February 7, 1984 – The news had much to do with being up in the air – on one side of the spectrum, it was about a historic spacewalk and on the other side of the spectrum it was about political upheaval.
Above Earth, it was Space Shuttle Challenger Astronauts, McCandless and Stewart, and it was about floating in space without the aid of a tether. Bruce McCandless said it may have been a small step for Neil Armstrong, but it was a huge leap for McCandless, who made his first tentative movements around Challenger’s Cargo Bay, and then out he went into space; no tether, with only the aid of a jet-powered backpack, latched on to his spacesuit. First 150 feet from Challenger. Then out to 320 feet. McCandless called the backpack a “beautiful flying machine”, while admiring the spectacular view. He became the first human earth-orbiting satellite. And then it was back to the cargo bay to give his partner Robert Stewart his turn. And Stewart became the second man to venture out in space without a tether. It was an exciting part of Shuttle Mission #41b, and success could help relieve the disappointment over the failure of Challenger’s two satellite payloads earlier in the mission.
Back on earth; Amin Gemayel‘s Beirut had virtually fallen to the rebel militia and his fate was up in the air, as he hadn’t been heard from in over two days. The U.S. Battleship New Jersey fired its 5-inch guns at targets in Lebanon, but the targets were shifting as the tide of battle. After a a night of “living hell”, West Beirut fell into the hands of the Muslim Left. All across this sector, Muslim militiamen were patrolling the streets. Mixed among them were troops of the Lebanese Army; deserters. Living proof that Amin Gemayel’s American-trained/American equipped Army had fallen apart. There were still a few pockets of resistance; Army positions where Christian Army officers and a handful of Christian government troops were holding out. They were still loyal to Gemayel, but how fiercely they were fighting also reflected the fact that they’re Christians cut off in an area now controlled by their Muslim enemies. Throughout the night artillery pounded this sector of Beirut. At times, shells fell at the rate of more than two a minute – those who lived in Beirut spent the night in their basements, emerging that morning to a scene of utter destruction. They also found a city divided once more; their hopes of unity, shattered. From Amin Gemayel there was nothing but silence, and to quote a top Lebanese Military source, “everything we ever feared has happened. West Beirut has fallen, and the army in disintegrating”.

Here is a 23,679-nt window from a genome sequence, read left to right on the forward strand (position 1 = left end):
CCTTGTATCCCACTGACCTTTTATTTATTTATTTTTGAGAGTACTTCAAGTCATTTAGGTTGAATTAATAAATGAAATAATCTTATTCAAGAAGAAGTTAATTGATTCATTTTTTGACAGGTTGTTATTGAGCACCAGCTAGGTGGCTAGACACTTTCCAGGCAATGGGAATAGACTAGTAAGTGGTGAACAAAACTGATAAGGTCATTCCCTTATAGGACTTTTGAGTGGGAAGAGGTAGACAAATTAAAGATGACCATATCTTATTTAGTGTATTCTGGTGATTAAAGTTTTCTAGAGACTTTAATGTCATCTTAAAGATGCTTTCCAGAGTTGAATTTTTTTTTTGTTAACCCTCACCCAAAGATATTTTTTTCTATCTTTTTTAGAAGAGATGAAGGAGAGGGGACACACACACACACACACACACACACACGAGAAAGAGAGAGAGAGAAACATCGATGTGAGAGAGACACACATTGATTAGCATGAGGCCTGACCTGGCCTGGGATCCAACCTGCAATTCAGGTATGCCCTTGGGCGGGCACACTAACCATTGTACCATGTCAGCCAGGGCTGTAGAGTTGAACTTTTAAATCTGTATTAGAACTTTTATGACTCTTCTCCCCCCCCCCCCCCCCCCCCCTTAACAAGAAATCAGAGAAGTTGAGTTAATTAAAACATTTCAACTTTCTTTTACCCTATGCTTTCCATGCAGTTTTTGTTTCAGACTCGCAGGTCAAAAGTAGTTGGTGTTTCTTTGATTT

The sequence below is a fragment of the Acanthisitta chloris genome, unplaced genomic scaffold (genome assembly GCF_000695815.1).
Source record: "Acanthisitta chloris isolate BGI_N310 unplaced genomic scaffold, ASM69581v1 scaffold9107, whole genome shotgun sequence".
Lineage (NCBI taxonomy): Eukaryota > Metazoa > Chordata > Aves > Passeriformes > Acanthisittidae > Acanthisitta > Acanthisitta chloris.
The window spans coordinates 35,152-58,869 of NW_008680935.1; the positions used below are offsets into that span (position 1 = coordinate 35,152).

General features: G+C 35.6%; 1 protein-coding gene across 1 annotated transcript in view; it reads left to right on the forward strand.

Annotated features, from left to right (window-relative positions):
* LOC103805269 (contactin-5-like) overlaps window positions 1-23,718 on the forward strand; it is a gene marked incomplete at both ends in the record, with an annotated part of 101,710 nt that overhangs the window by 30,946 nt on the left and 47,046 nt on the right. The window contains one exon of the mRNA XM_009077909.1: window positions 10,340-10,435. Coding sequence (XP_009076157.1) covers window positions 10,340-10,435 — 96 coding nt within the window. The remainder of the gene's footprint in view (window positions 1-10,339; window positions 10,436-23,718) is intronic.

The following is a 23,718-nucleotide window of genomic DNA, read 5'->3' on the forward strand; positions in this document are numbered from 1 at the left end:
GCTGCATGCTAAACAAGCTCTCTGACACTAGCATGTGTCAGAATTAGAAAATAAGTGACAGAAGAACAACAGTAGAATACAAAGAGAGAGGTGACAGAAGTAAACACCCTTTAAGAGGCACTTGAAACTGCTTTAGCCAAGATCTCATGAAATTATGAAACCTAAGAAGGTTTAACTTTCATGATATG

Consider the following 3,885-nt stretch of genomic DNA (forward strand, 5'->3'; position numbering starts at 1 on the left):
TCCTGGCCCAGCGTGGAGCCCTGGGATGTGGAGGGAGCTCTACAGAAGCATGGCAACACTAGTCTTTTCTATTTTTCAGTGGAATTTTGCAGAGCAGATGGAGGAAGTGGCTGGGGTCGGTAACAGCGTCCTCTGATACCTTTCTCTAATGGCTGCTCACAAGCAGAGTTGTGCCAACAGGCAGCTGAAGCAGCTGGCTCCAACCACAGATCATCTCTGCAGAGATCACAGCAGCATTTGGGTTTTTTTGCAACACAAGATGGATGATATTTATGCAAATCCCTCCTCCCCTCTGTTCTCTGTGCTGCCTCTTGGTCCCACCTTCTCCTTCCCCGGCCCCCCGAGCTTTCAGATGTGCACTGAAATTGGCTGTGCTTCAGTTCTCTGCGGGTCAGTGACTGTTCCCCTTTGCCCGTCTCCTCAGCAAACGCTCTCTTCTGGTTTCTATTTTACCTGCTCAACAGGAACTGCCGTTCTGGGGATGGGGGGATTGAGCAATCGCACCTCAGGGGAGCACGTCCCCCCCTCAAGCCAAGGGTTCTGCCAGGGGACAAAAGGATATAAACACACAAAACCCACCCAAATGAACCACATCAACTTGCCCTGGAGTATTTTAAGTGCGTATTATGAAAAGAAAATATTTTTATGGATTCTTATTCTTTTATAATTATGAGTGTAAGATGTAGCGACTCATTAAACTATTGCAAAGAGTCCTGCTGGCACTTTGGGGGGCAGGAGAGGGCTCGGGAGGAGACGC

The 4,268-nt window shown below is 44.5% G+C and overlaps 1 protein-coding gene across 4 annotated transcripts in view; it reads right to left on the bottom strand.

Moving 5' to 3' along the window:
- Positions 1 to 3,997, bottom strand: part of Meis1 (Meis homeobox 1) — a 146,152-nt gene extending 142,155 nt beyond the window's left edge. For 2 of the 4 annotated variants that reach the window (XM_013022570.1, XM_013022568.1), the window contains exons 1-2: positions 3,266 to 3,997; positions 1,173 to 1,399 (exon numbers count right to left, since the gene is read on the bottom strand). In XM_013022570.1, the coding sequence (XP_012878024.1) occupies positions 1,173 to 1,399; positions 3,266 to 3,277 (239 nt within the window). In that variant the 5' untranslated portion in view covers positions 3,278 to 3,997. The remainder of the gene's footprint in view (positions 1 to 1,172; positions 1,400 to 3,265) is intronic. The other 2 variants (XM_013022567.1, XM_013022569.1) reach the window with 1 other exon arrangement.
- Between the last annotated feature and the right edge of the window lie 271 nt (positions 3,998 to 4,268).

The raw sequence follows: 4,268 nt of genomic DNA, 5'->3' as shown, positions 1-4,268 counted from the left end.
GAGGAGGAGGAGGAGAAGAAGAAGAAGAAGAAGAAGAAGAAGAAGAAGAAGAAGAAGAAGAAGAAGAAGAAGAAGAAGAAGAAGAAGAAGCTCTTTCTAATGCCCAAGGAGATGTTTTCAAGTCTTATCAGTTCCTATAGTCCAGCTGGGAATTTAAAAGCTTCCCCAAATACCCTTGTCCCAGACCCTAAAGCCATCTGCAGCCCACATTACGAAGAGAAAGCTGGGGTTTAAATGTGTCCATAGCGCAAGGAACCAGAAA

And that’s just a taste of what went on this roller-coaster day in history, as presented by The CBS World News Roundup.